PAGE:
Still in the ‘legends’ category, events in Yes have taken another strange turn. With the ‘Fly From Here’ tour still in progress, the band have changed singers yet again. Benoit David has left the band, possibly temporarily, possibly not, to be replaced by Glass Hammer singer John Davison. It’s not clear whether this is a permanent change, although Chris Squire has already been quoted on the Dutch Progressive Rock Pages to the effect that it is permanent, but as someone who has loved the band for a long time, I wonder how far their credibility can diminish before the penny drops. There’s nothing to be done when band members fall ill, but it’s telling that the band were voted as the biggest non-event in the Classic Rock Presents Prog Poll.

A little closer to home, Solihull’s finest, IO Earth, have just released their new album, ‘Moments’. As ever, the band have mixed several styles together to produce their own sound and it’s a very worthy follow up to their acclaimed debut album. They debuted some of the songs at The Robin in October and make a return visit in April, on a very interesting bill with veterans Solstice. The band also had an excellent result in the Classic Rock Presents Prog Poll, being placed 5th in the ‘Best Unsigned Band’ category.

Timeless Wavelengths thought The Robin excelled itself for Prog in February, with some mouthwatering gigs, including Pallas, Pain of Salvation and Steve Hackett. March is a little bit quieter, although gigs by Gazpacho and a double bill of Manning and the Paul Menel (ex-Arena) band aren’t to be sniffed at, even if the Heather Findlay show planned for April is now postponed (insert sad faced emoticon here). One thing that has disappointed me recently, though, and this doesn’t just apply to Prog, but other genres as well, is the frequency with which the Midlands is omitted from tours. FM are playing nowhere between Manchester and London on their ‘Indiscreet 25th Anniversary’ tour and if I can put my stetson on for a moment, Lynyrd Skynyrd have done exactly the same. North Eastern proggers Dee Expus, now featuring Marillion’s Mark Kelly, might not be in quite the same league, but it was still disappointing to find that they left the middle of the country out of their plans. It’s not like we don’t have the venues, or the crowds, so if someone can explain this, I’d be very grateful.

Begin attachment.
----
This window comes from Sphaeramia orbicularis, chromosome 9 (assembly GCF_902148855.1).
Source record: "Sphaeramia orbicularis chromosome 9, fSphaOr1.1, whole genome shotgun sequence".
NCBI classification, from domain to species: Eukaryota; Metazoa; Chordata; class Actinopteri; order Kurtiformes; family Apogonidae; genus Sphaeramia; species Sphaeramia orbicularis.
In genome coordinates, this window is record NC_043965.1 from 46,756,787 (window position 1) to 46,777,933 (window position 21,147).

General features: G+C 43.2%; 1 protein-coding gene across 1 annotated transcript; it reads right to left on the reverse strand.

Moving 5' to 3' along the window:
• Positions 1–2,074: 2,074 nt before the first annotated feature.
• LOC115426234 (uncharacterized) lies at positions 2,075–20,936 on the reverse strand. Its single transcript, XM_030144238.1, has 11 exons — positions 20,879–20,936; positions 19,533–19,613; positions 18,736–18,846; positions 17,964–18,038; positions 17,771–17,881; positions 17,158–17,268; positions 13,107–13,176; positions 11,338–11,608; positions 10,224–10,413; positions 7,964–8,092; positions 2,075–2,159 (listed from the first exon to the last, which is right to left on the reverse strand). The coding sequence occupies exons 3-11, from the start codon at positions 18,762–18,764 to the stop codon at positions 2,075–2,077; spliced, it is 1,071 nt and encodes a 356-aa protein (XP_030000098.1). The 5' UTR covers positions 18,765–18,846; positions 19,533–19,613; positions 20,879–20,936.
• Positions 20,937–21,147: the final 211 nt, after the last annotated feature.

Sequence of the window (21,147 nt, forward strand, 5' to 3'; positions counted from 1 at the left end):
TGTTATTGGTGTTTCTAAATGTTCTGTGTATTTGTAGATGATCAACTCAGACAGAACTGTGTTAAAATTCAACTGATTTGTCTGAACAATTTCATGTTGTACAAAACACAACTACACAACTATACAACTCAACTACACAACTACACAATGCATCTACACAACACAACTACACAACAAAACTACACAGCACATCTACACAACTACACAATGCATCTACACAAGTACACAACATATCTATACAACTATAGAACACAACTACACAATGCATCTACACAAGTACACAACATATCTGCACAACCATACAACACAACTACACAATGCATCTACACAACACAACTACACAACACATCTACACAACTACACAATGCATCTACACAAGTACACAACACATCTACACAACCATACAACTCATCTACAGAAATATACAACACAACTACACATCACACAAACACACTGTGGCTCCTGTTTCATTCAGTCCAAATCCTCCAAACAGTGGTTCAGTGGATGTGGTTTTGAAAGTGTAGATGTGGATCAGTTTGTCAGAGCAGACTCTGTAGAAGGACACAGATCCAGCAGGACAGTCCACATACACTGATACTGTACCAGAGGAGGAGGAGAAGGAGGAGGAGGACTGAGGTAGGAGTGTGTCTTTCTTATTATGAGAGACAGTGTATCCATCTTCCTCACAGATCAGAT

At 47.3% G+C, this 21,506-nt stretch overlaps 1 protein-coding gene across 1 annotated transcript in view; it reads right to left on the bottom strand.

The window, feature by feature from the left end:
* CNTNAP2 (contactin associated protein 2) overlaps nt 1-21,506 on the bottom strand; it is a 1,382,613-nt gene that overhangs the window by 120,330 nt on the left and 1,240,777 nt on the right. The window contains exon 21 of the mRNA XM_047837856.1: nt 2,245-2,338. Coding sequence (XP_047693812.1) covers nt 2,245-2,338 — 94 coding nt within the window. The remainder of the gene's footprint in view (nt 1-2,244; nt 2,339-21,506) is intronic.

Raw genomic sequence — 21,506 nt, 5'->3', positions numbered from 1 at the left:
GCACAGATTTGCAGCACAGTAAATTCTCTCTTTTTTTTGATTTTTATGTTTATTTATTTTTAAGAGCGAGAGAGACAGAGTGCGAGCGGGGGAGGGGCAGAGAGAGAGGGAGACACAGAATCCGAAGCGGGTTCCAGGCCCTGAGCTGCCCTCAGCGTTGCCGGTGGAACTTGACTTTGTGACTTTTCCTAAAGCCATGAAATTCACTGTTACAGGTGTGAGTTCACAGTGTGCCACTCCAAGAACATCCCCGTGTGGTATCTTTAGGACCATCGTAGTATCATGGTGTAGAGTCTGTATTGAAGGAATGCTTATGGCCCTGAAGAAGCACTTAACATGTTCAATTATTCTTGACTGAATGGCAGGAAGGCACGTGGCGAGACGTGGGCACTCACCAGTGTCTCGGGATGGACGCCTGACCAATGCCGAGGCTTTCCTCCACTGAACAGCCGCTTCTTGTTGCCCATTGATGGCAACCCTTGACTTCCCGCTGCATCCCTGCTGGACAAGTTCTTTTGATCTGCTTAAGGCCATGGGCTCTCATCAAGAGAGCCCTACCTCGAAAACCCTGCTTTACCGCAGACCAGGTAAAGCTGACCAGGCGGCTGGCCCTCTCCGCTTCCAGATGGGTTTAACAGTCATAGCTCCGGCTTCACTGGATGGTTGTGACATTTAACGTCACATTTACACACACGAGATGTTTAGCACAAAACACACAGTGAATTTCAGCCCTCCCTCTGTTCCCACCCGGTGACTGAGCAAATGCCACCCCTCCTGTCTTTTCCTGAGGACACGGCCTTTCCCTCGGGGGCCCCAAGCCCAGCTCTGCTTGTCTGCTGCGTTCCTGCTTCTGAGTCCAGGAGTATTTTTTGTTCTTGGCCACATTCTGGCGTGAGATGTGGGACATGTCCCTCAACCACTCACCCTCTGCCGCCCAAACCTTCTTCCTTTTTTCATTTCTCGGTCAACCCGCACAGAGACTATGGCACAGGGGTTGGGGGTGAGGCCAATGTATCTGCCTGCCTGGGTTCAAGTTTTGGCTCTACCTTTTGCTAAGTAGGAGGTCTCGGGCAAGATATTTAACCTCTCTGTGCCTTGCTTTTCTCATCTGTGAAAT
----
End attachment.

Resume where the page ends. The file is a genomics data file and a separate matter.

And on the subject of venues, and going back to the CRPP poll, a round of applause to Mike Hamblett and everyone at The Robin for their second place in the ‘Best Venue’ category. They were only beaten by the Peel in Kingston, which has the advantage of being in the media’s backyard, but I’m positive if everyone who voted had been to both venues, the result would have been reversed.

Finally this month, I’d like to highlight someone who is doing a fine job of carrying the prog torch. Shaun Geraghty hosts the Prog Mill every Sunday night on Stafford Radio, an online community station, between 10.00p.m and midnight. The station broadcasts from the restored Broad Eye Windmill in Stafford, hence the title of the programme, and Shaun not only features the legends of Progressive Rock, Floyds, Genesis and the like, but also gives ample airtime to the newer breed, the likes of Magenta, Panic Room, Touchstone and Mostly Autumn, which is exactly the kind of thing Timeless Wavelengths will throw its full support behind. The show is very much music based, but eventually Shaun would like to expand into carrying interviews and promoting local gigs and venues. You can find Stafford Radio here and if you have any requests or anything you’d like The Prog Mill to feature, contact the show here.

And that’s that for February.